Remember Garden State? The emotive, tightly-scripted feature debut by Zach Braff? He’s not a one-trick pony, but he’s ridden the same horse into town.
‘Wish I Was Here’ is the story of Aidan Bloom (Braff) getting through life as a struggling actor and loyal family man to wife Sarah (Kate Hudson), children, brother and father Gabe (Mandy Patinkin). As funds run dry Aidan has to struggle to keep his kids in Jewish day school while pursuing his dream of making it big in Hollywood, further complicated by Sarah being harassed at work, pre-teens and Gabe’s health.
As with the Coen Brother’s ‘A Simple Man’ and to lesser acclaim ‘The Hebrew Hammer,’ the film plays up it’s Jewish roots and delves into religious culture and belief. Synagogues provide some set-space for the movie and there are lengthy debates about religious observance. Much of ‘Wish I Was Here’ is dedicated to Bloom challenging and reasoning with theology and his own personal morality while navigating the personal mess and tragedy that is his life. In this way the film is much like Garden State, though Braff’s latest is significantly more lighthearted, including a sub-plot with his brother trying to impress a neighbour by designing an elaborate costume for comic-con.
In spite of this the film devolves into dialogue (usually Braff’s) constantly edifying the other characters on his moral philosophy and new-found direction. For instance, when his brother dons his costume head-piece, Aidan manages to find hidden meaning in the empty fish-bowl by linking the prop with his brother’s isolation.This doesn’t stop at Aidan with Sarah pointedly comparing her life and struggles for her family to a treadmill she can’t get off. Towards the latter half of the film almost every scene has a pearl of wisdom and by necessity involves some character coming to terms with something. Its a new movie, but it feels a lot like Braff’s previous efforts in ‘Garden State.’
Tennessee Williams was notorious for writing the same play over and over again, and even more notorious because people kept going to see them. ‘A Streetcar Named Desire,’ ‘The Glass Menagerie,’ and ‘Suddenly Last Summer’ are quite literal in their depiction of Williams’ relationship with his sister and her struggles with mental illness. The latter, along with plays like ‘Camino Real,’ differed from ‘Streetcar’ and the playwright’s more successful efforts because they were less reliant on stilted dialogue or overt symbolism, nor were they reliant on the 1930’s MGM series of ‘message films’ formula where a character ostensibly articulated the moral focus at the end of the feature, usually encapsulated by the film’s title itself.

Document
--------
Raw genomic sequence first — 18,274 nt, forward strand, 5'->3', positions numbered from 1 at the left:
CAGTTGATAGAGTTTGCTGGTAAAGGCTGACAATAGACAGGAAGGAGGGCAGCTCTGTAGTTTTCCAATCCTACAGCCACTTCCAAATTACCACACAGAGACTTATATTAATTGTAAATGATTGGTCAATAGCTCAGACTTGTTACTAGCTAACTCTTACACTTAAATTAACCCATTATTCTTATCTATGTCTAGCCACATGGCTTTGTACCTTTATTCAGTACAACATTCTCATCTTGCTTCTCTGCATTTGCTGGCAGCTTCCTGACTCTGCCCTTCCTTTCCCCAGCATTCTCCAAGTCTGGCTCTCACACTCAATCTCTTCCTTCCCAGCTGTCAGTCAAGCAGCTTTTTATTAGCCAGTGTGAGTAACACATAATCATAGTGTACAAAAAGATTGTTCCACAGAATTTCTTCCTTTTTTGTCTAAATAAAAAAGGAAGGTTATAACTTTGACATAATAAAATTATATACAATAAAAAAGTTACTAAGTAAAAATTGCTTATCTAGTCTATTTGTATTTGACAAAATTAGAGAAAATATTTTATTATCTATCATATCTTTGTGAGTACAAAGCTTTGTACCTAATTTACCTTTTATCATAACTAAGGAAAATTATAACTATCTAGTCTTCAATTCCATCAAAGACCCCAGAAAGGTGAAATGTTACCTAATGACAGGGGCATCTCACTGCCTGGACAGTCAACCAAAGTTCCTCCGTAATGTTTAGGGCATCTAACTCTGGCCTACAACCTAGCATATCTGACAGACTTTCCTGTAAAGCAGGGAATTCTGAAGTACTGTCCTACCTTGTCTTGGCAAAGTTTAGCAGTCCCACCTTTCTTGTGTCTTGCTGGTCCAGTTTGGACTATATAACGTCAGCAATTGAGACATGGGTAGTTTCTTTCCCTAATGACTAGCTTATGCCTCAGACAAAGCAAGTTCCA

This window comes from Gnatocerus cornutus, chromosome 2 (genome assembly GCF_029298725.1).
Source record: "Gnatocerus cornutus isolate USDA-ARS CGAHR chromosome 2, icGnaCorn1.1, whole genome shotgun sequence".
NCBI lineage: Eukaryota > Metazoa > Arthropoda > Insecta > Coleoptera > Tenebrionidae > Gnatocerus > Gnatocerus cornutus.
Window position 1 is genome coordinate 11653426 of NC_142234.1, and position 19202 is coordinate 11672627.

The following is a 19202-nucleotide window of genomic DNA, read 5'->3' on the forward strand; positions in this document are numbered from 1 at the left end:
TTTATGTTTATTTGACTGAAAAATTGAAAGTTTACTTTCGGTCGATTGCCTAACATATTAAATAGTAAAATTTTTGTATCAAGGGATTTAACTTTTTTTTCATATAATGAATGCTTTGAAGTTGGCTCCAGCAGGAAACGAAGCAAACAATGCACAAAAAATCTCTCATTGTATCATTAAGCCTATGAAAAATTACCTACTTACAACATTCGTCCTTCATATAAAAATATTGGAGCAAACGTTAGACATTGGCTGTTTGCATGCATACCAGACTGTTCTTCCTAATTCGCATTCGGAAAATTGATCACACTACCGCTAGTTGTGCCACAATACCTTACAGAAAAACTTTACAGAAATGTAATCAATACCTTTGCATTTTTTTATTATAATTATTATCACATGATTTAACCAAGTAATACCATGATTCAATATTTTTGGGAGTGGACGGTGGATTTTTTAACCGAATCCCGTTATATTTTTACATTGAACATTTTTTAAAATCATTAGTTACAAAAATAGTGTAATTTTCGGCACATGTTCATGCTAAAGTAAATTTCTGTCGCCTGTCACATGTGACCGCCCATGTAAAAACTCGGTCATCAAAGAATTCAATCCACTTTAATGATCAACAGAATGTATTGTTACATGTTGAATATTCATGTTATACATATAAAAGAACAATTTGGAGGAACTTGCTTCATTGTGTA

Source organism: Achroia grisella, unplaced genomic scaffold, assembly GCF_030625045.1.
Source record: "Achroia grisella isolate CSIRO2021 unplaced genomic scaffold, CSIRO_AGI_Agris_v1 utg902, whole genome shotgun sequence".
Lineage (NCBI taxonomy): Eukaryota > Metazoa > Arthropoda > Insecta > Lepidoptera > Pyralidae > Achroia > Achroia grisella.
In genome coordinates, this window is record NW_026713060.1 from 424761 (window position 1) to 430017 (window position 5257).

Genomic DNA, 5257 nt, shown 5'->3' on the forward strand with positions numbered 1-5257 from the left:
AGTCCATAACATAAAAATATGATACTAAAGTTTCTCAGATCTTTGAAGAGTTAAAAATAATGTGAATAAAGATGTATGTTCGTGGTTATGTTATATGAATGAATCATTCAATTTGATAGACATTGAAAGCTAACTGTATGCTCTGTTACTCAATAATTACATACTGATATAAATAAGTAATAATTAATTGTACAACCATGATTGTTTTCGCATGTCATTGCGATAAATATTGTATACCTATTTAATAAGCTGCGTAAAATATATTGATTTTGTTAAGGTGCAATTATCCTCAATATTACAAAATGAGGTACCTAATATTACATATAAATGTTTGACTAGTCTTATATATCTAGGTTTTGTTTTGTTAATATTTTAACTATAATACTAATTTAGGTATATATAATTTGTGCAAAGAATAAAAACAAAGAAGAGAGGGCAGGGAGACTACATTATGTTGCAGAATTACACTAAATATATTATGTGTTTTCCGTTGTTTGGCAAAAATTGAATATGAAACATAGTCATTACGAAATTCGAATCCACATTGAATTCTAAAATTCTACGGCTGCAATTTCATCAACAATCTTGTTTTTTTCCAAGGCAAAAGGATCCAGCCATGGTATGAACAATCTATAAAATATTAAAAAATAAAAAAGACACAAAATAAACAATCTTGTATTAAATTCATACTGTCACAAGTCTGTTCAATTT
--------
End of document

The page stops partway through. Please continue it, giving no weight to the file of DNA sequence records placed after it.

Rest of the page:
Braff has made a visibly similar work to ‘Garden State,’ which is not in and of itself a fault or something to shy away from; if you’ve got something that works, that is entertaining and which people keep coming to see then all power to you. ‘Wish I Was Here’ however suffers from obvious symbolism and awkwardly articulated metaphors which Braff inserts into the dialogue in order to drive his point home. It comes across as the follow-up to Braff’s ‘Streetcar.’
There are scenes where the symbolism makes the film seem repetitive and familiar with some moments feeling both forced and derived from caricature. There’s one scene where Aidan and his family literally go out into the desert to experience an epiphany; another where they are coming to terms with their new selves while driving a fancy convertible down the highway along the coast, wind in their hair and arms flying in the air. There’s even a reference to the Karate Kid and Mr Miyagi, in addition to a scene where the metaphor of sink or swim for one character is taken very literally.
‘Wish I Was Here’ is nevertheless distinct from ‘Garden State’ in that the epiphany and self-realization for Aidan stem from religion, with Braff portraying a struggle to both understand and accept religion, an arc not unfamiliar to those who had the pleasure of seeing ‘Brideshead Revisited.’
Braff hasn’t strayed from his formula and has built on his initial success with his exploration of religion to grow his Garden State into a Garden Nation, consisting of distinct films clearly identifiable as a greater whole. As with any garden, if you plant two things too close together, they won’t grow. Braff has a formula which makes his films grow, deservedly, and it will be interesting to see how far the next apple falls from the tree.